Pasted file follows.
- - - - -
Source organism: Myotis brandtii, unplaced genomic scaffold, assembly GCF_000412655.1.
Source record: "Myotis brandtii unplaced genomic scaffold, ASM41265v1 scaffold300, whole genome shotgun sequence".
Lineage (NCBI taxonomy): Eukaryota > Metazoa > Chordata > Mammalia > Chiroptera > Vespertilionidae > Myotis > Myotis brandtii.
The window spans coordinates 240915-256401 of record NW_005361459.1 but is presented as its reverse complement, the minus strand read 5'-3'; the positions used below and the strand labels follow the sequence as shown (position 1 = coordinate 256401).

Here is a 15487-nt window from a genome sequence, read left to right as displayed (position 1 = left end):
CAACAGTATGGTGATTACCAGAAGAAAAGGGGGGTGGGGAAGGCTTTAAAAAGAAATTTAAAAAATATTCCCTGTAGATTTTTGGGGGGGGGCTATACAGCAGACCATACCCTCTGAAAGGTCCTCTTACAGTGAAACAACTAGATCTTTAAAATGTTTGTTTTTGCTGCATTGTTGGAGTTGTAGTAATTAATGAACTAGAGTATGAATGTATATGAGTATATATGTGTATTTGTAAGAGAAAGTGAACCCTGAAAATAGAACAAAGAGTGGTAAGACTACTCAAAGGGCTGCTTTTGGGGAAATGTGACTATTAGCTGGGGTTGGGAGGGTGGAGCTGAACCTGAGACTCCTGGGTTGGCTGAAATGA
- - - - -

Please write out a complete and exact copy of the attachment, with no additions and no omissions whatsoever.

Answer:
Source organism: Myotis brandtii, unplaced genomic scaffold, assembly GCF_000412655.1.
Source record: "Myotis brandtii unplaced genomic scaffold, ASM41265v1 scaffold300, whole genome shotgun sequence".
Lineage (NCBI taxonomy): Eukaryota > Metazoa > Chordata > Mammalia > Chiroptera > Vespertilionidae > Myotis > Myotis brandtii.
The window spans coordinates 240915-256401 of record NW_005361459.1 but is presented as its reverse complement, the minus strand read 5'-3'; the positions used below and the strand labels follow the sequence as shown (position 1 = coordinate 256401).

Here is a 15487-nt window from a genome sequence, read left to right as displayed (position 1 = left end):
CAACAGTATGGTGATTACCAGAAGAAAAGGGGGGTGGGGAAGGCTTTAAAAAGAAATTTAAAAAATATTCCCTGTAGATTTTTGGGGGGGGGCTATACAGCAGACCATACCCTCTGAAAGGTCCTCTTACAGTGAAACAACTAGATCTTTAAAATGTTTGTTTTTGCTGCATTGTTGGAGTTGTAGTAATTAATGAACTAGAGTATGAATGTATATGAGTATATATGTGTATTTGTAAGAGAAAGTGAACCCTGAAAATAGAACAAAGAGTGGTAAGACTACTCAAAGGGCTGCTTTTGGGGAAATGTGACTATTAGCTGGGGTTGGGAGGGTGGAGCTGAACCTGAGACTCCTGGGTTGGCTGAAATGA